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Fuel Poverty

Volume 776: debated on Tuesday 25 October 2016


Asked by

To ask Her Majesty’s Government what is their estimate of the number of households currently in fuel poverty; and what action they intend to take to reduce that number.

My Lords, the latest official statistics show that there are 2.38 million households living in fuel poverty in England. We are reforming the energy company obligation to improve the energy efficiency of the households that most need support. Combined with the support from the warm home discount, almost £1 billion a year will be spent on tackling fuel poverty from 2018. We also propose to raise the standards of energy efficiency in the private rented sector.

I thank the Minister for her reply. She will know that the Prime Minister said:

“It’s just not right that two-thirds of energy customers are stuck on the most expensive tariffs”.

The Minister will also know that the figures she gave the House are a conservative estimate, because they do not include those who are in need of extra warmth because of old age or ill health. Could she elaborate on the Government’s intentions to achieve this improvement?

As the noble Baroness said, the Government are very focused on this issue. We are trying to improve the various schemes to focus them more on low-income and vulnerable people. We have a report from the Competition and Markets Authority looking at price, and at the key issue of pre-payment meters, which are extremely important for the poor and vulnerable—and which Lord Ezra, who used to ask questions on this subject, did so much to bring to everyone’s attention.

Does the Minister agree that it is not only the price of fuel and heating that are important, but how you use them? In my days as a member of the London Electricity Board, we encouraged a programme to be sent, particularly to elderly and vulnerable people, telling them how they could intensify the use of one particular room at times when they would be at serious risk of ill health if they did more. At least we sent out information that could be useful to people to protect them. Are the authorities that produce fuel still doing that? If not, can it be sent out by a health department or someone of that type?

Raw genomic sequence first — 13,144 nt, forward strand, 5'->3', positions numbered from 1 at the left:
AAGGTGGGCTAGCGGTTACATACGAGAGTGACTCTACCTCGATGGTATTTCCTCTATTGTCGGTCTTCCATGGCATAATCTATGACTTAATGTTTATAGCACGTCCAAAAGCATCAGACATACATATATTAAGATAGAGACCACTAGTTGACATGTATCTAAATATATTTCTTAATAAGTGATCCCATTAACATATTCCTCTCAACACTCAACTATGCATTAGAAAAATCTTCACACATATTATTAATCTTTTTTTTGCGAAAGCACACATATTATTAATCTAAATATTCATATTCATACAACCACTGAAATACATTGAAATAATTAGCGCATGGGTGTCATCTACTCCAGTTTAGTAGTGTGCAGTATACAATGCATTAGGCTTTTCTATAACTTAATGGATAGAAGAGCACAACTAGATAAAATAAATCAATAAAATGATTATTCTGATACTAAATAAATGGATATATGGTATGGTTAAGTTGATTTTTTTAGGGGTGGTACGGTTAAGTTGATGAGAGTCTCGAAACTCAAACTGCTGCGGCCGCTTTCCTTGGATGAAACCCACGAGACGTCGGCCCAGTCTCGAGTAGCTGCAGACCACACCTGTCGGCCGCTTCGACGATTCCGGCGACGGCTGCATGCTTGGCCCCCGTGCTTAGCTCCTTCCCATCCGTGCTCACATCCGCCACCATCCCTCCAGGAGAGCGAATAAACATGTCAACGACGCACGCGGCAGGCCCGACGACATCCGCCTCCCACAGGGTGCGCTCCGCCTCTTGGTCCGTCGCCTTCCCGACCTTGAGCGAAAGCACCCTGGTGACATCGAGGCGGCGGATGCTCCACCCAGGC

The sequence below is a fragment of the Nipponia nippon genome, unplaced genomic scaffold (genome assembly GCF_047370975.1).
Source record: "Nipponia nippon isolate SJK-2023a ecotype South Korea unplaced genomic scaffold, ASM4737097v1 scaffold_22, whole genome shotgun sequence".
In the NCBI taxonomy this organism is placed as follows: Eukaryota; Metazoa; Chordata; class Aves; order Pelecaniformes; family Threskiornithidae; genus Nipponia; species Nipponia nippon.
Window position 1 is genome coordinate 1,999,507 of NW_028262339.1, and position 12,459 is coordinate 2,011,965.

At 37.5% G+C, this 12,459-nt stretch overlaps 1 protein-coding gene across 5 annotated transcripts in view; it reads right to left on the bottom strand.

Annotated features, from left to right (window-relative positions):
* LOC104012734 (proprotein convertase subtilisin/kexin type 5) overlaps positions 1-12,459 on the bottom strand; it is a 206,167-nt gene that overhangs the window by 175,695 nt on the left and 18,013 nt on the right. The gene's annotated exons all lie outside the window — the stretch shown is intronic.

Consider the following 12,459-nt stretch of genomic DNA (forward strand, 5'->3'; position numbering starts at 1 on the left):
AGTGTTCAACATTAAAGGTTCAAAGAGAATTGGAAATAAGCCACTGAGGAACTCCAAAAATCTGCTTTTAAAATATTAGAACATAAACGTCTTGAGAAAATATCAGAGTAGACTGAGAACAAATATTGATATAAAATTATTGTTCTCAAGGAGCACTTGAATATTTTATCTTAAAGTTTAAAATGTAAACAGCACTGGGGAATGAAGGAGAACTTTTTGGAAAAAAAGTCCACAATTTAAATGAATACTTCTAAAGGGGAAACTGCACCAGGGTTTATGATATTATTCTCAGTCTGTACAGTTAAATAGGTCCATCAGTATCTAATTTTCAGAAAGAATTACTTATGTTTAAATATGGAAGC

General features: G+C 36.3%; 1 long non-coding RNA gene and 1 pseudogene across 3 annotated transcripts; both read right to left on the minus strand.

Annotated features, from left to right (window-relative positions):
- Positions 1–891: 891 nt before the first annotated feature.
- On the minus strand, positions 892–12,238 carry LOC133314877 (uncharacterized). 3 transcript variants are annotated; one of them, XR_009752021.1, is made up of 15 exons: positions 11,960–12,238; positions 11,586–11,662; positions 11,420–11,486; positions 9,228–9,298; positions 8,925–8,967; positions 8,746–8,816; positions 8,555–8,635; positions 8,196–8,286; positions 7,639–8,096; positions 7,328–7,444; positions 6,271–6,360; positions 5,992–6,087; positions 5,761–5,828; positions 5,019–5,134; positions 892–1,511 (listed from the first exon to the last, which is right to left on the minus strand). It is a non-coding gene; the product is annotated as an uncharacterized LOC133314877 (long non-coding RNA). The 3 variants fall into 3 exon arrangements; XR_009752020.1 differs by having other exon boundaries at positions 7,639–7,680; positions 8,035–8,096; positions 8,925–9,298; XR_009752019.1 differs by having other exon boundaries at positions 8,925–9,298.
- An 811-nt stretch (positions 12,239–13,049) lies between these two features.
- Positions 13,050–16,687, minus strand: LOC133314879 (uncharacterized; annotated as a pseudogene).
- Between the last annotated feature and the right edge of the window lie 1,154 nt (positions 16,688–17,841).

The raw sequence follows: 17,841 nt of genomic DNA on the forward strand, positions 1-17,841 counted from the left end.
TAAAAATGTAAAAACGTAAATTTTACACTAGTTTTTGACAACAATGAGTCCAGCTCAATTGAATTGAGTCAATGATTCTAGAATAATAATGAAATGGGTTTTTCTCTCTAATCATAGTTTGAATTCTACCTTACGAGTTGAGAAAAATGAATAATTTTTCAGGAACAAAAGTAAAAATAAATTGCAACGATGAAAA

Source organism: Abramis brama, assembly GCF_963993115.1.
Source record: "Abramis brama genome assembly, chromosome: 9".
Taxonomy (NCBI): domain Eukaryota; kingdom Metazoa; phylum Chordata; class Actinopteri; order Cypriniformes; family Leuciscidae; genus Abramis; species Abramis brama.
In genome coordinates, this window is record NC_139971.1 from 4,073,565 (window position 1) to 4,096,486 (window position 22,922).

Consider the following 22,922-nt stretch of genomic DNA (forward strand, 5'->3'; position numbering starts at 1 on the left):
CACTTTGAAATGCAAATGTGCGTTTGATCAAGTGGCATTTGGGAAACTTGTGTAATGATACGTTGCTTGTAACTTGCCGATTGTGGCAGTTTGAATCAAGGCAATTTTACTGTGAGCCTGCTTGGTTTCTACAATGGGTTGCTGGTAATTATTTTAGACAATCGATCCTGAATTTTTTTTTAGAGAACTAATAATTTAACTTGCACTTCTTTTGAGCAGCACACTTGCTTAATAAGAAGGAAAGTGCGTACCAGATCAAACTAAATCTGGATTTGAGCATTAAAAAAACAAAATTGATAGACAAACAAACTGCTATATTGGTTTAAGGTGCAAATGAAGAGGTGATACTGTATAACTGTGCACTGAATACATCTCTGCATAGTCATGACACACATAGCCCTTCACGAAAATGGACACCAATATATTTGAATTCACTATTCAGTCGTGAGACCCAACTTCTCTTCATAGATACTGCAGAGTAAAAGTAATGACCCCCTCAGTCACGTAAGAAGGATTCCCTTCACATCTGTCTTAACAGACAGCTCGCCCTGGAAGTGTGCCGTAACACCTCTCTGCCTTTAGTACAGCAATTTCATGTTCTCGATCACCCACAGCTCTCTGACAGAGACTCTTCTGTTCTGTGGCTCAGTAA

The noble Baroness makes an important point about the need to get the information to the consumer, which I very much agree with. Public Health England recently estimated that cold homes cost the NHS £850 million a year—so we need to get the regimes right, and we also need to communicate that well, both through the energy providers and more generally.

My Lords, in this day and age, is it not an absolute disgrace that any household should live in fuel poverty?

It is certainly a problem, and it has been a problem for successive Administrations. We are trying to move forward: as has been said, the Prime Minister has commented on this area. We need to reach right across the piece: recently I met Christians Against Poverty and discussed its work to help the most vulnerable in society. As with so many issues, this is quite complex. We need to move forward in the competition area, and with meters, and we need to make sure that the schemes for improving energy efficiency—a long-term way of reducing energy bills—are focused on those who really need them.

My Lords, the most recent increase in inflation was attributed in part to increased fuel prices. What assessment have the Government made of the additional number of households which will have dropped into fuel poverty because of even further increases as a result of the Brexit-induced decline in sterling? In these circumstances, will the Government consider unfreezing the freeze they put on working-age benefits and tax credits so that the first consequences of Brexit do not fall disproportionately on the poorest and most vulnerable households?

The noble and learned Lord makes some interesting comments. It will be difficult for me to say yes today. However, I can say that we are continuing the winter fuel payments, which are very important to the 12 million pensioners who benefited from them last winter. We are also taking steps to make sure that this market works well so that affordable fuel is available. We are seeking an energy policy which is secure, clean and affordable for people.

My Lords, there is a particular problem with fuel poverty in rural areas, particularly remote rural areas. What steps are Her Majesty’s Government taking to promote the use of renewable forms of heating, especially in off-grid areas in the countryside?

The right reverend Prelate is entirely right to say that there are special problems in rural areas. There has been a succession of schemes promoting renewables, some of which are particularly important in rural areas. I would like to talk to him further about the issues that he has encountered in this area so that we can make sure that, going forward, we focus on those as well.

My Lords, the UK energy system needs to digitise, just like TV and mobile phones. The building blocks for this revolution are smart meters, which create better opportunities for demand-side response measures to have a significant impact on fuel poverty. Will the Minister update the House on the introduction of the better markets Bill that could provide an effective start, such as a protective tariff for pre-payment customers? Are these measures a priority for the Government?

The rollout of smart meters and their proper use is very much a priority for us. Indeed, some of the changes that we will need for digitisation are already contained in the Digital Economy Bill, which is in the other place and will come here in due course.